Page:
2012-01-01

473

Driver Performance Measurement Research. Volume 2. Guide for Training Observer/Raters in the Driver Performance Measurements Procedure. (Including Course and Content).  

National Technical Information Service (NTIS)

The Final Report, Volume 1, covers research results of the Michigan State University Driver Performance Measurement project. This volume (Final Report, Volume 2) constitutes a guide for training observer/raters in the driver performance measurement proced...

D. L. Smith F. E. Vanosdall R. O. Nolan

1973-01-01

474

Sex differences in performance in the Morris water maze and the effects of initial nonstationary hidden platform training.  

PubMed

Sex differences in rats' performance on a stationary hidden-platform task (spatial task) in the Morris water maze and the effects of initial nonstationary hidden platform training (NSP training) were examined. The NSP training was designed to familiarize rats with the general requirements of the water-maze task without providing spatial information. NSP training led to faster acquisition and improved retention of the subsequent spatial task in both males and females. There was a sex difference favoring males on acquisition and retention of the spatial task only in rats that had not received previous NSP training. Moreover, there was an apparent reversed sex difference favoring females on some measures of spatial performance in NSP-trained rats. These results suggest that performance on the water-maze task, including the expression of sex differences, can be altered by previous familiarization with nonspatial aspects of the task. PMID:8986334

Perrot-Sinal, T S; Kostenuik, M A; Ossenkopp, K P; Kavaliers, M

1996-12-01

475

Effects of selection and training on unit-level performance over time: a latent growth modeling approach.  

PubMed

Surprisingly few data exist concerning whether and how utilization of job-related selection and training procedures affects different aspects of unit or organizational performance over time. The authors used longitudinal data from a large fast-food organization (N = 861 units) to examine how change in use of selection and training relates to change in unit performance. Latent growth modeling analyses revealed significant variation in both the use and the change in use of selection and training across units. Change in selection and training was related to change in 2 proximal unit outcomes: customer service performance and retention. Change in service performance, in turn, was related to change in the more distal outcome of unit financial performance (i.e., profits). Selection and training also affected financial performance, both directly and indirectly (e.g., through service performance). Finally, results of a cross-lagged panel analysis suggested the existence of a reciprocal causal relationship between the utilization of the human resources practices and unit performance. However, there was some evidence to suggest that selection and training may be associated with different causal sequences, such that use of the training procedure appeared to lead to unit performance, whereas unit performance appeared to lead to use of the selection procedure. PMID:19594228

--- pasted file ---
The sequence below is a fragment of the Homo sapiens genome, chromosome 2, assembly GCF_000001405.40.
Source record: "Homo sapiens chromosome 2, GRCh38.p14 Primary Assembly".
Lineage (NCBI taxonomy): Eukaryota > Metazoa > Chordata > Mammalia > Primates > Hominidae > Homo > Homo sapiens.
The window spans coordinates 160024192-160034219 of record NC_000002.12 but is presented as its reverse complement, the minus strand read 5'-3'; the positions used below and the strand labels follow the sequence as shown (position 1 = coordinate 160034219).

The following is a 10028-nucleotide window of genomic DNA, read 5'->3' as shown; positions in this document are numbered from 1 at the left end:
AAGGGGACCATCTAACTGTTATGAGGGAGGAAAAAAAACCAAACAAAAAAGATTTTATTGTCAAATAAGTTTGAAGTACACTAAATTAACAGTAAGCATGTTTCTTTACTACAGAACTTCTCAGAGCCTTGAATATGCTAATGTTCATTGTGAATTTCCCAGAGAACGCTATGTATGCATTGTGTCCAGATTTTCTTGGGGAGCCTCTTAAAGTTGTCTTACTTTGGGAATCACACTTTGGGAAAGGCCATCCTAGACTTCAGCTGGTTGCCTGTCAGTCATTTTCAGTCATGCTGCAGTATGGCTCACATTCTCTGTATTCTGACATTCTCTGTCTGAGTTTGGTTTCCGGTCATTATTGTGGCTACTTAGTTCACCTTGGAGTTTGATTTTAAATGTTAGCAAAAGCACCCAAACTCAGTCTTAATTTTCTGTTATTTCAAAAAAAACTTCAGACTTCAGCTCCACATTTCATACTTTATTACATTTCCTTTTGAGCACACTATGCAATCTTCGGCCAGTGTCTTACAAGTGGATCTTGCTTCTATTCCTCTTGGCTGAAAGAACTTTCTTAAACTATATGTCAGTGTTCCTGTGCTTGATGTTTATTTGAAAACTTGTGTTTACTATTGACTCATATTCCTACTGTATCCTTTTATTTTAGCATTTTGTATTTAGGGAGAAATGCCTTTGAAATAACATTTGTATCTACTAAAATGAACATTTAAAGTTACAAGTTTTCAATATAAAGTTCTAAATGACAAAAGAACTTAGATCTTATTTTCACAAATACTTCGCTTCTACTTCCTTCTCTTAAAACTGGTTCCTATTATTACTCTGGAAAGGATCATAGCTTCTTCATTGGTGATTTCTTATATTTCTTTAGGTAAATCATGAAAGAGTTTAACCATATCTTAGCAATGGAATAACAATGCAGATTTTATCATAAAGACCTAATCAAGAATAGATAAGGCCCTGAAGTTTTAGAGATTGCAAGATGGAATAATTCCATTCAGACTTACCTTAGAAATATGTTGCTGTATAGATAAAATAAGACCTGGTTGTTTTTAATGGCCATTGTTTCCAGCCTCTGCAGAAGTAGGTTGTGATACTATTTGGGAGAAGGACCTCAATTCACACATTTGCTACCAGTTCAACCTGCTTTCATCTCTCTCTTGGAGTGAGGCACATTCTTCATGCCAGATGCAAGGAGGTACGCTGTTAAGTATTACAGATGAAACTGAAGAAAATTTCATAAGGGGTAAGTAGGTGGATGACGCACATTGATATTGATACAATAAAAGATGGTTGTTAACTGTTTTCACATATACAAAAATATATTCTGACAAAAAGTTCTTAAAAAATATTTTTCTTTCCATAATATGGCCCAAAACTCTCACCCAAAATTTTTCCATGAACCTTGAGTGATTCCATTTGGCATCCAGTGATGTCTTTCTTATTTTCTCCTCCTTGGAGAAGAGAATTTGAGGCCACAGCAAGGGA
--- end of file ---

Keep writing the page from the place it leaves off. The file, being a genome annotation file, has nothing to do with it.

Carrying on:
Van Iddekinge, Chad H; Ferris, Gerald R; Perrewé, Pamela L; Blass, Fred R; Heetderks, Thomas D; Perryman, Alexa A

2009-07-01

476

The relationship between human resource management practices, business strategy and firm performance: evidence from steel industry in Taiwan  

Microsoft Academic Search

The primary objective of this study is to investigate the relationship between human resource management (HRM) practices, business strategy and firm performance. We examined the following HRM practices: training and development; teamwork; compensation\\/incentives; HR planning; performance appraisal; and employment security. We surveyed 236 managers working at steel firms in Taiwan to explore their perceptions on the impact of HRM practices

Feng-Hui Lee; Tzai-Zang Lee; Wann-Yih Wu

2010-01-01

477

The Effectiveness of Verbal Self-Guidance as a Transfer of Training Intervention: Its Impact on Presentation Performance, Self Efficacy and Anxiety  

ERIC Educational Resources Information Center

We developed a verbal self-guidance (VSG) training program as a transfer of training intervention (i.e., an intervention designed to enhance the application and usage of skills learned in a training session post-training). We then assessed the impact of this training on presentation performance, self-efficacy (i.e., task-specific confidence) and…

Brown, Travor; Morrissey, Lynn

2004-01-01